Dear Phil Spencer and Microsoft, if you’re serious about locking down unique, creative ‘must-have’ exclusives to the Xbox platform, you should probably take a long hard look at bringing A44 in as a Microsoft first-party studio. Because this little joint the New Zealand crew have made in the recently-released Ashen, well... it’s a helluva thing. Conversely, Sony, if you’re listening -- make a play, son. Either way, whoever snaps up the services of this incredibly talented outfit will be bolstering their creative stocks tenfold.
Ashen is just beautiful.
It’s also brutal to a fault, and this is why taking on a fledgling studio whose debut title, full of wonder and promise as Ashen is, would make so much sense. The mind boggles at what the studio’s possibilities would look like with a bigger budget, but to also be part of a larger network of stable talent would help them refine their gameplay. Ashen is many things, but perhaps its biggest flaw is in its repetitive nature. Part of the game’s repetition, it should be said, however, forms both its economy and its gameplay loop, but it can get tedious and even frustrating at times. The game’s AI companions are actually very good, but because of the above it’s definitely more highly recommended you try and coax a friend in to return to the light with you.
"The themes aren’t too heavy, and the story is also lite-on, but that’s okay. Ashen sells its world through art-direction and set-piece design..."
All that being said, I should probably tell you what Ashen exactly is. Well, this is a Souls-lite action-RPG (equally lite) set in a fantasy world where you, as a human, are attempting to find a home while also returning the world to one of light. The themes aren’t too heavy, and the story is also lite-on, but that’s okay. Ashen sells its world through art-direction and set-piece design. There’s a sprawling sandbox overworld as well as interiors such as caves and dungeons. Your character is equipped with either a single or two-handed weapon, with the former being light and the latter heavy (you can also get throwable spears). Stamina and stamina management plays a key role in both how you choose your weapons and how you wield them. And in keeping with the light and dark theme, you’ll eventually gain a lantern which can be held in your off hand when you’re wielding your single-handed weapon, or even placed on the ground to illuminate an immediate area.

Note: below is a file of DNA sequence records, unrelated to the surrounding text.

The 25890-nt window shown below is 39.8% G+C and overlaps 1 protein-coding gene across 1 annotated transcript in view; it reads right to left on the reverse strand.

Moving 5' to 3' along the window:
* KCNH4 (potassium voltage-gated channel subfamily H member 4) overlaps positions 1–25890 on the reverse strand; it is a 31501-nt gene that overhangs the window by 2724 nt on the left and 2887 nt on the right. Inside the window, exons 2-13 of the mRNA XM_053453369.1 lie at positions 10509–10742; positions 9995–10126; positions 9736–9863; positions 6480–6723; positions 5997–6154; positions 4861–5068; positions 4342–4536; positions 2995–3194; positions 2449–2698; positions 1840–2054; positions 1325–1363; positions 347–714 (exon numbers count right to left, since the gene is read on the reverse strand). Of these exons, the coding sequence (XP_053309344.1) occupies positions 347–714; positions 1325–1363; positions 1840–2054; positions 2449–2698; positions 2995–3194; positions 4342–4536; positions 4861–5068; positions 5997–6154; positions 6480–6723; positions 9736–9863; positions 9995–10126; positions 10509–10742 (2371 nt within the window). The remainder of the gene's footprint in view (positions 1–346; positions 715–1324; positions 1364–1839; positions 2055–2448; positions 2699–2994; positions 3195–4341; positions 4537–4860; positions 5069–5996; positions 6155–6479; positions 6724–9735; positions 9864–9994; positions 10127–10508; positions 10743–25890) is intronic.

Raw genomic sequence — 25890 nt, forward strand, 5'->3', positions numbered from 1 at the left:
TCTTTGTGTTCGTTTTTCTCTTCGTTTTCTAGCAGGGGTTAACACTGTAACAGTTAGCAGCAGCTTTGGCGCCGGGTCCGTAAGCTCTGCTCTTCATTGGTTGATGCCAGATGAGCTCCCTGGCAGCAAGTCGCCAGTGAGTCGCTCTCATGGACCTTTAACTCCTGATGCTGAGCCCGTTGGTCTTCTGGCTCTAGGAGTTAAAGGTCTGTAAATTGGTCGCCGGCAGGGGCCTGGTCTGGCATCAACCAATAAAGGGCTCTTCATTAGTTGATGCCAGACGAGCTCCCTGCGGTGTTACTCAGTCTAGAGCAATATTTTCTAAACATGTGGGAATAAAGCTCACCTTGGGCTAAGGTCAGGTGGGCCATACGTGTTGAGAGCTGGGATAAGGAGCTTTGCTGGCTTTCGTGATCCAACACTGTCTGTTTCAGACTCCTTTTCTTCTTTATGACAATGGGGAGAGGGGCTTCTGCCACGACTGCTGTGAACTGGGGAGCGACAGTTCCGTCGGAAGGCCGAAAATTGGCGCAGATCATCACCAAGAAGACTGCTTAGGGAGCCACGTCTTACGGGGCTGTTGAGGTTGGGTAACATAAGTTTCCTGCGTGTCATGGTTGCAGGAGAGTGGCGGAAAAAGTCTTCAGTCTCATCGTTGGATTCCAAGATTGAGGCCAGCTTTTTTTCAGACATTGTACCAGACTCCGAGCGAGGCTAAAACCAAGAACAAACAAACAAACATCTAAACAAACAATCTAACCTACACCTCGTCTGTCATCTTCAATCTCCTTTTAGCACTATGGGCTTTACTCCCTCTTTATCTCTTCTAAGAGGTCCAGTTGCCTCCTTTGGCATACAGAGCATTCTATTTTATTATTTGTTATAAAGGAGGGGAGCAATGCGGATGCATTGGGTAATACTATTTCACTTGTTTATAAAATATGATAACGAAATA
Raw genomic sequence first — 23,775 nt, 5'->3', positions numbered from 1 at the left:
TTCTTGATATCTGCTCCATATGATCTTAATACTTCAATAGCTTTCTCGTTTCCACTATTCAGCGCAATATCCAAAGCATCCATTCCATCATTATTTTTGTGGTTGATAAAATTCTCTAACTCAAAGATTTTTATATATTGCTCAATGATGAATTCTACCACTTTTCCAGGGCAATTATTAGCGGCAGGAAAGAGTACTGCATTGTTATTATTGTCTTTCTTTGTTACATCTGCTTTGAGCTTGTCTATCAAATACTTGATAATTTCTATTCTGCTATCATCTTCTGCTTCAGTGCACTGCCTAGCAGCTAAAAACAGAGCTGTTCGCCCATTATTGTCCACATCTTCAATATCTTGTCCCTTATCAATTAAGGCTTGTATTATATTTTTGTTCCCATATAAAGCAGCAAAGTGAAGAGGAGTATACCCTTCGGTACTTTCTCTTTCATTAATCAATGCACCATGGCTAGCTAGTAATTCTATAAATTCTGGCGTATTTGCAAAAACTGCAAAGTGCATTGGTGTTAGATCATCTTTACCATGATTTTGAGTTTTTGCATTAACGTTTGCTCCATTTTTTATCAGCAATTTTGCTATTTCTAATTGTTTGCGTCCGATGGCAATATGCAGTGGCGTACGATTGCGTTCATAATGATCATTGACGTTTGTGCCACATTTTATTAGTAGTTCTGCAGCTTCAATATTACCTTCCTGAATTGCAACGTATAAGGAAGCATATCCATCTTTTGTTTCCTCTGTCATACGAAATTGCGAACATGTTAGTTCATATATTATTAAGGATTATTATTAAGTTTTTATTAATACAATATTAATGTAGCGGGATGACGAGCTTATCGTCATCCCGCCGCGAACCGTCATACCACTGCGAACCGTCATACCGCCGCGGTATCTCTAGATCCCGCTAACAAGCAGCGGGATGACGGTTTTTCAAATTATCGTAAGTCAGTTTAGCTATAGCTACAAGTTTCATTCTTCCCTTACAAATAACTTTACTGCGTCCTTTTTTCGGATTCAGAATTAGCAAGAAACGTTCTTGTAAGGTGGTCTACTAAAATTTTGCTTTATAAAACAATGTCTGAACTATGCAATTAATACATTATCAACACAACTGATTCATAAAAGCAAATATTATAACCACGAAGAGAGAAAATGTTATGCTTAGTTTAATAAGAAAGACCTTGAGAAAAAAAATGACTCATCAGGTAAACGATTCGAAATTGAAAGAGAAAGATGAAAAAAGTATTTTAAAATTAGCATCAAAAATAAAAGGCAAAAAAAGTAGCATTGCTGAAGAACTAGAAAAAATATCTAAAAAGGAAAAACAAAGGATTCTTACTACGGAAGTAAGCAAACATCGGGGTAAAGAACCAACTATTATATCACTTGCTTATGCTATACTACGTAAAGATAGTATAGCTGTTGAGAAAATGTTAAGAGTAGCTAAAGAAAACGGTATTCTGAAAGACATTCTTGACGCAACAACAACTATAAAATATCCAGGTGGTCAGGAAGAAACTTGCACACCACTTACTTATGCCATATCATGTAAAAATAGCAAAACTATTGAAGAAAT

Where I mentioned the game’s economy earlier, each fallen foe will reward you with Scoria. You use Scoria to then buy items or upgrades, but each time you die, your Scoria, err, score
, is left in the place you karked it. You can go back and collect it, of course, but every time you die (one of my favourite bands) the world resets. This is also true of traveling back to your village or resting at a Ritual Stone -- the game’s eventual
fast-travel points. The risk-reward here is on your way to collect your lost Scoria, due to the reset world, you’ll likely be killing baddies again and now gaining new Scoria. Reward: if you make it to your lost Scoria with your newly gathered points, then they’re added together. Risk: die before you reach the lost Scoria token and it’s now replaced with the current amount you’ve been accruing. I’ve been in situations where I’ve had over 20,000 and lost that in place of a measly 1000 or so in reset world Scoria re
"The pacing is very good and combat, while relatively simple is built around a combination of stamina, timing and frame-data management. So if you’re a Souls player, this game is definitely up your alley..."
There’s a point to how this system works, but problematically, the game is quite slow to move through. You don’t unlock fast-travel for quite a while, and even if you do, it’s such a big and barren place, it can still take you a long time to reach destinations, especially if you’re on the game’s rinse-repeat cycle.
Much of that probably sounds negative, and if you’re not the sort of person who can deal with grinding in games, Ashen might be a large ask. But its upsides are huge. As mentioned before, it’s gorgeous. The pacing is very good and combat, while relatively simple is built around a combination of stamina, timing and frame-data management. So if you’re a Souls player, this game is definitely up your alley. Moreover, progression here isn’t tracked by XP, rather successful completion of missions helps your village grow. Growing your village and helping people brings them into the camp and as crafting and items gradually unlock, you’ll be able to manage most of that from your home base. It’s also just awesome to see the village slowly build and eventually come alive. More games would do well to look at this system of reward.
"Our eyes are firmly locked on what A44 does next, especially if they stick to this wonderful new IP and build on it as a franchise-in-waiting..."
Ashen is a rare breed of Indie release, and it comes from our mates across the Tasman. And as is customary in Australia, that means it’s now ours. Well, nah, we don’t want to steal it off them, but we can be proud our ANZ compatriots crafted such an incredible game. There’s challenge here in both combat and your patience with the game’s economy system (and in its slow movement), but mastering both and even jumping in with a buddy means you’re in for a gorgeous treat. Our eyes are firmly locked on what A44 does next, especially if they stick to this wonderful new IP and build on it as a franchise-in-waiting. Well worth your time and Dollerydoos in our humble, Aussie opinion.